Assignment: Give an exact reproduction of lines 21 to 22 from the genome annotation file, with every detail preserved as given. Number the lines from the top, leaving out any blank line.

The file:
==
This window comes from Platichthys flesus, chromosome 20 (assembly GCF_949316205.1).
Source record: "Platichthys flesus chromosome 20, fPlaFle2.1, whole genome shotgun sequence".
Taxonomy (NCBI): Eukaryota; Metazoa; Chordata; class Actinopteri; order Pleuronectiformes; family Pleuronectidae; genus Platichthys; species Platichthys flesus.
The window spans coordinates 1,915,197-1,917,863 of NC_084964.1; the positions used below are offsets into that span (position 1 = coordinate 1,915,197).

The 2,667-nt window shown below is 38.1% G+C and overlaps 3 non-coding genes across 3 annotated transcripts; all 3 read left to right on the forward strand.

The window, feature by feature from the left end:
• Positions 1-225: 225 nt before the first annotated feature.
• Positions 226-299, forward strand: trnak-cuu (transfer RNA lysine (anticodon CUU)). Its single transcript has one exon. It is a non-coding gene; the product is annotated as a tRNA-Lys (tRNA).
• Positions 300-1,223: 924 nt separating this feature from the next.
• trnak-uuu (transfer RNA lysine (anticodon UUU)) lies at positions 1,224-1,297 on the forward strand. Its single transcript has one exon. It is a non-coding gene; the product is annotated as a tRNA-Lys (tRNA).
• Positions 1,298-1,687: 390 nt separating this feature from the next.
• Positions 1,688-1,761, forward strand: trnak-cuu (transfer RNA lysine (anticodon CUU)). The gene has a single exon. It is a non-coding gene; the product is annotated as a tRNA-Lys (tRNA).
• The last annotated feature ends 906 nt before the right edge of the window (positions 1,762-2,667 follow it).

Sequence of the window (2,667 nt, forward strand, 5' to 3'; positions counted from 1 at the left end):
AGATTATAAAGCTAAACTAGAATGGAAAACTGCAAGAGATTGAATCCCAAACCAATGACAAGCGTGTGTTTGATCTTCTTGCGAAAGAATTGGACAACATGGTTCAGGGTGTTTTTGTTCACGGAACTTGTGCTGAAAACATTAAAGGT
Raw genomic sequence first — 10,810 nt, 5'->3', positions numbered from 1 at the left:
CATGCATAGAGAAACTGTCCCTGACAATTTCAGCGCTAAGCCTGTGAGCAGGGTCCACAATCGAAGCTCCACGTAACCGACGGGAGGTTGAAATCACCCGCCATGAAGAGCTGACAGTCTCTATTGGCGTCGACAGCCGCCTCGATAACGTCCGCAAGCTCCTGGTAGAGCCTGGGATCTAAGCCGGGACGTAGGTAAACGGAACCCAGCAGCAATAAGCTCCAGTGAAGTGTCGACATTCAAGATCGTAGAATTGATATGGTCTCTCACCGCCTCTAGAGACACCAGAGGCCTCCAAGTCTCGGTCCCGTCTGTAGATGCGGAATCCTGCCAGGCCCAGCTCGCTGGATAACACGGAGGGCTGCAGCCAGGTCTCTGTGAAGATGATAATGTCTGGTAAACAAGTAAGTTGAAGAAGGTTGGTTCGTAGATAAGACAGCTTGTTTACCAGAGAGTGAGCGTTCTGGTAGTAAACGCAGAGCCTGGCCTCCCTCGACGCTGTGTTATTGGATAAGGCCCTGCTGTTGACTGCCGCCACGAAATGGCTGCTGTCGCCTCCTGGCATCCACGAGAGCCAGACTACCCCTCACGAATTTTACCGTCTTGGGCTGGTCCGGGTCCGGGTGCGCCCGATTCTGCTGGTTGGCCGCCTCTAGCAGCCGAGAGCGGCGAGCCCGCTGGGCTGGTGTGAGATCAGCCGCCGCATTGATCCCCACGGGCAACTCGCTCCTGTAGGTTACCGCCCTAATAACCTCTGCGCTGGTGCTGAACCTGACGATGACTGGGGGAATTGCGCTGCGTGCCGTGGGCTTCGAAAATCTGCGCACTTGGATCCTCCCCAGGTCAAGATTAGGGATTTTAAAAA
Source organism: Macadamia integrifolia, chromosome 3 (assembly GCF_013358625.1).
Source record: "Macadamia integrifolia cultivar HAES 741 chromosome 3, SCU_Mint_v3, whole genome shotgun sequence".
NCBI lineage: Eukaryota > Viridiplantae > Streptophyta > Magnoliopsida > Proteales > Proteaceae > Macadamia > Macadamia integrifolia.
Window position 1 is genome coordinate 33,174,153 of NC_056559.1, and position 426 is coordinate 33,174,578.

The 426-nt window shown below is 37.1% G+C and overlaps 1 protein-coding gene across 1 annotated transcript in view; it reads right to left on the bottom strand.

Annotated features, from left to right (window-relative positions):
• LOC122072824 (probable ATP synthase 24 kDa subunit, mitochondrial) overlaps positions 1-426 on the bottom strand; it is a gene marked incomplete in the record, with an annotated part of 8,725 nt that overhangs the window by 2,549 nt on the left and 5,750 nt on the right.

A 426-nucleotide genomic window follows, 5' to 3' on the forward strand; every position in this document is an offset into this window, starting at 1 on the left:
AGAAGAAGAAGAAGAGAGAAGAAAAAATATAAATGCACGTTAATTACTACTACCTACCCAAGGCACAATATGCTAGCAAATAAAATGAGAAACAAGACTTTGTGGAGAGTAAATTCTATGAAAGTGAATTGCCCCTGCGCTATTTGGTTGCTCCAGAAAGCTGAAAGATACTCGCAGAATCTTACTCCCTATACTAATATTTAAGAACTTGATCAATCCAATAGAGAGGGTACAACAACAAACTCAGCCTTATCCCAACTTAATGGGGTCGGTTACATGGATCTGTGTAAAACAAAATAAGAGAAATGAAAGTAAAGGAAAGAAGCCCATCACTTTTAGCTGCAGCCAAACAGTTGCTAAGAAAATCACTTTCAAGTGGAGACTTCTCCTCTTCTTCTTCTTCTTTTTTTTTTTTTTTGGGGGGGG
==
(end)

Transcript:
Window position 1 is genome coordinate 33,174,153 of NC_056559.1, and position 426 is coordinate 33,174,578.

The 426-nt window shown below is 37.1% G+C and overlaps 1 protein-coding gene across 1 annotated transcript in view; it reads right to left on the bottom strand.